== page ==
Public courts are rare in Mexico. Mexico has a lot of private clubs, where guests are usually welcome. These clubs don't do much in the way of publicizing their existence, so you'll have to do some asking around.
“Deportivos” (sports clubs) are more accessible. Usually, you pay a day fee of 100 to 150 pesos at the entrance. This fee covers all the club's facilities, so bring your bathing suit. The “Club Britania”'s found in many Mexican cities are actually deportivos.
Ball boys are commonplace wherever tennis is played. This is something easy to get used to; they speed up the game considerably. You're expected to tip them; the going rate is ten or 15 pesos per player per set.
If you're going to a high-altitude place such as Mexico City, Oaxaca de Juarez, or San Miguel de Allende, don't bother to bring balls with you. Only pressureless (“sin presión”) balls are legal in these areas. The most common brand is Tre-nis (sold as Tretorn in the US and Canada), but pressureless balls are easy to spot on store shelves; they're sold in cardboard boxes instead of cans.
There are clay courts (“canchas de arcilla”) in Mexico, but they're gradually going the way of the dinosaur, due to maintenance costs. Hard courts are called “canchas duras”. You may come across synthetic turf courts; I suggest trying to avoid them.
Las palabras importantes
Here's a crib sheet on a vocabulary that's useful when playing tennis in Mexico:
deuce: iguales. You'll also hear “quince iguales” for 15-all, and “treinta iguales” for 30-all.
Advantage: ventaja. This gets interesting. Server's advantage is “ventaja al servicio” (or “ventaja dentro”) and receiver's advantage is “ventaja al recibir” (or “ventaja fuera”). These terms aren't commonly used, though. If you're playing singles, you would hear “ventaja mia” (my advantage) or “ventaja tuya” (your advantage). But, if you're playing doubles, you would have to use the plural form, which is “ventaja nuestra” (our advantage) or “ventaja ustedes” (your advantage).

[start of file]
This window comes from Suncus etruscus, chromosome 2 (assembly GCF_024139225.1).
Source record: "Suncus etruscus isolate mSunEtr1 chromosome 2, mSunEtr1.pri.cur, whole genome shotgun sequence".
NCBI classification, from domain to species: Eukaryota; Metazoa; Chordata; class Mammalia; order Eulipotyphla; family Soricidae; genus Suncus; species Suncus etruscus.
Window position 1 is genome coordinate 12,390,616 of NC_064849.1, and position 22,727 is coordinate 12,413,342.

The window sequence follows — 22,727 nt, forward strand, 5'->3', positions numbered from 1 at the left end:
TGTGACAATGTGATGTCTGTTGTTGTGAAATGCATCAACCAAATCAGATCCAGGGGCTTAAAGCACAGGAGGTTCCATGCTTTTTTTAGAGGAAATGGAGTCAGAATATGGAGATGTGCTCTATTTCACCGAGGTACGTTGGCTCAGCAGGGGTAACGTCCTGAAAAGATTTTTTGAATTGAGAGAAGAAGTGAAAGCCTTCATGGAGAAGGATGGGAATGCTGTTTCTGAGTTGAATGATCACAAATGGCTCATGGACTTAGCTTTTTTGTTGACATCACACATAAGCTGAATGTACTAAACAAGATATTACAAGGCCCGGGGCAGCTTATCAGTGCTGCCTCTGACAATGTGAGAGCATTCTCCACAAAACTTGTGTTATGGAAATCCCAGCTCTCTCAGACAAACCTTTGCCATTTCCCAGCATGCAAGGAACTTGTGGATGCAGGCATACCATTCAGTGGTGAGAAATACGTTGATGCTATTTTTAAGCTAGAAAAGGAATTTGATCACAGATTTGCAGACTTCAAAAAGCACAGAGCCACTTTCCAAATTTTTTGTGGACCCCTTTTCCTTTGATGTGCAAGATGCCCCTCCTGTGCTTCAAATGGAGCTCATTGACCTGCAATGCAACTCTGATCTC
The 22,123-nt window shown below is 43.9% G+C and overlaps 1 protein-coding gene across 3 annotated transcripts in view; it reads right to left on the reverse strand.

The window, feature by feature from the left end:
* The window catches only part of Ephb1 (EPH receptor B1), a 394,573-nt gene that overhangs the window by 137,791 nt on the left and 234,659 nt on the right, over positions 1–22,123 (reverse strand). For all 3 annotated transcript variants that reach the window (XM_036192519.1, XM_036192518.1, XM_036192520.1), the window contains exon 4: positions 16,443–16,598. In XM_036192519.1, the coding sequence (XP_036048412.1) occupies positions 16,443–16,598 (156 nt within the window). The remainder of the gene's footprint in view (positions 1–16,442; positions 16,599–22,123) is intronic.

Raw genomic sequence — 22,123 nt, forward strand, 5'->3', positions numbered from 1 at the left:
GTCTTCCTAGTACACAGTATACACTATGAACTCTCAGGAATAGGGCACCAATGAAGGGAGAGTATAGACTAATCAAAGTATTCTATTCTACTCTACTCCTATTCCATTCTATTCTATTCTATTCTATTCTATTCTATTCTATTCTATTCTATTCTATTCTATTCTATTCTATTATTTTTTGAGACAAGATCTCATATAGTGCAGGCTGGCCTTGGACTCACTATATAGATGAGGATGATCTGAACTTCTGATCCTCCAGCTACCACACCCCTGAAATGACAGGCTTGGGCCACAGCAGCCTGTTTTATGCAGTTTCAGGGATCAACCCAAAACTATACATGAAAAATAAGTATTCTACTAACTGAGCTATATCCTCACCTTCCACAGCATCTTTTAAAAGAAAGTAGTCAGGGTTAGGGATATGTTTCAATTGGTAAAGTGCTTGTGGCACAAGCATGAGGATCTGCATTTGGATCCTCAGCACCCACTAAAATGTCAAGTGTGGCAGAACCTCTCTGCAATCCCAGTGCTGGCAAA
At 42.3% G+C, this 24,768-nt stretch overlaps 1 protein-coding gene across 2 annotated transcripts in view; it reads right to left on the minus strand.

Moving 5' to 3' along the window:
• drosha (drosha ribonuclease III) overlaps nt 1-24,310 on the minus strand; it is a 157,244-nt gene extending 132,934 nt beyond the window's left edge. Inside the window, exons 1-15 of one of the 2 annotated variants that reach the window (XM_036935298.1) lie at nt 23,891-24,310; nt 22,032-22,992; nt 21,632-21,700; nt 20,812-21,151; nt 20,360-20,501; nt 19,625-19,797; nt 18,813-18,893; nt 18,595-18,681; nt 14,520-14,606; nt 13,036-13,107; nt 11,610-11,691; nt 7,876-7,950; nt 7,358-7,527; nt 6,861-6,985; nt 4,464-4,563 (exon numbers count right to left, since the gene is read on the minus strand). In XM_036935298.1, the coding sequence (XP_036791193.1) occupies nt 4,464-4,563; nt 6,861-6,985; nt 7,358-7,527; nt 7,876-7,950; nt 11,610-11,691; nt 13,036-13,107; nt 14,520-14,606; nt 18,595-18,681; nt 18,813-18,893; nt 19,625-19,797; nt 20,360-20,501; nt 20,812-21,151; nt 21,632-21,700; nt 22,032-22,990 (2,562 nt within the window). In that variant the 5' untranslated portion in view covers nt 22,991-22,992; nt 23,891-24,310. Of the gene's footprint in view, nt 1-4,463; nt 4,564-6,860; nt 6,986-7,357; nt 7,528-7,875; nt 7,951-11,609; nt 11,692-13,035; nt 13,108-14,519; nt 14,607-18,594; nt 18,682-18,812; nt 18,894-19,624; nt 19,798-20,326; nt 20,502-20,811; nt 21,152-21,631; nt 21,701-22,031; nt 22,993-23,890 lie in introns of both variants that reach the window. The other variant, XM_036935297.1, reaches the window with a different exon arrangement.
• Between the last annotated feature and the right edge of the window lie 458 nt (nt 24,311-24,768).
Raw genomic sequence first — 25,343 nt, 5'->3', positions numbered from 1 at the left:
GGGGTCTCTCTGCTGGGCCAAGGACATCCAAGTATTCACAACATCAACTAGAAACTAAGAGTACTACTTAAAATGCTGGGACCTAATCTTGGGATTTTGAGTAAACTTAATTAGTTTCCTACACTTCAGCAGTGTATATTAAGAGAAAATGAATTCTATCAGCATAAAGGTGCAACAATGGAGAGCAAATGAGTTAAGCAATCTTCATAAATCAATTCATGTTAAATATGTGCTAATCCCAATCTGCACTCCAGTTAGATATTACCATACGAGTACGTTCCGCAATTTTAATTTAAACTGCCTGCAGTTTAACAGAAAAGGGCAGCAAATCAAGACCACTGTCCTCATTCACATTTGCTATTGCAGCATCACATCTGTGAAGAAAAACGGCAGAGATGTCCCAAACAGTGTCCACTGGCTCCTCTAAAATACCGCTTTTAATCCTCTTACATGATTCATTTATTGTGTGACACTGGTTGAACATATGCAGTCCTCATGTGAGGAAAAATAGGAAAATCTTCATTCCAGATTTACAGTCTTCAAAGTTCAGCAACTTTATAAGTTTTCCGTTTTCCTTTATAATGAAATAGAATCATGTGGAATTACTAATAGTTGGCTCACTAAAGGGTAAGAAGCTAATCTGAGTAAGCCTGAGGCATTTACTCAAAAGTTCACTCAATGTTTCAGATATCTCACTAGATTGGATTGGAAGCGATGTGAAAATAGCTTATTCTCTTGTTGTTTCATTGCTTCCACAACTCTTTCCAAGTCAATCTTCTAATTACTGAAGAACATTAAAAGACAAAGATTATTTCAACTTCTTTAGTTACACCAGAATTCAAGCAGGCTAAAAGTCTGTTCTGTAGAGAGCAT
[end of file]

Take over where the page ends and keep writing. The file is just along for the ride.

Set is the same.
Let is also the same, but on a serve, it's more common to respond with the number of serves remaining: dos, uno, or doble falta. “Let” is still used when a ball comes onto a court that doesn't belong there, or for some other interruption of a point in progress.
Tie-breaker: muerte súbita (literally, “sudden death”)
Out: holding up an index finger works, but verbally, it's salió or fuera.
If somebody says ¿cual es?, ¿como vamos?, ¿como es?, or ¿cuanto va?, they want to know what the score is.
The most common word you'll hear from your partner is cambio, which means, change sides. If he says, fuera, it means, don't hit the ball, because it's going out. I've found that the phrase “I got it” is understood worldwide, but mía!, yo la tengo!, and voy! are correct Spanish terms.
Other useful words
Service break: romper de servicio
When you spin the racquet to determine who serves (saque), it's arriba (up) or abajo (down).
Tennis for spectators
If you enjoy watching tennis as well as playing it, The Mexican Open in Acapulco at the end of February is well worth going to. It attracts a lot of good players, is at a high-quality facility, and is well run. After that, there's a series of ATP Challenger tournaments close together in geography and time: San Luis Potosí (clay), León (hard), and Guadalajara (hard).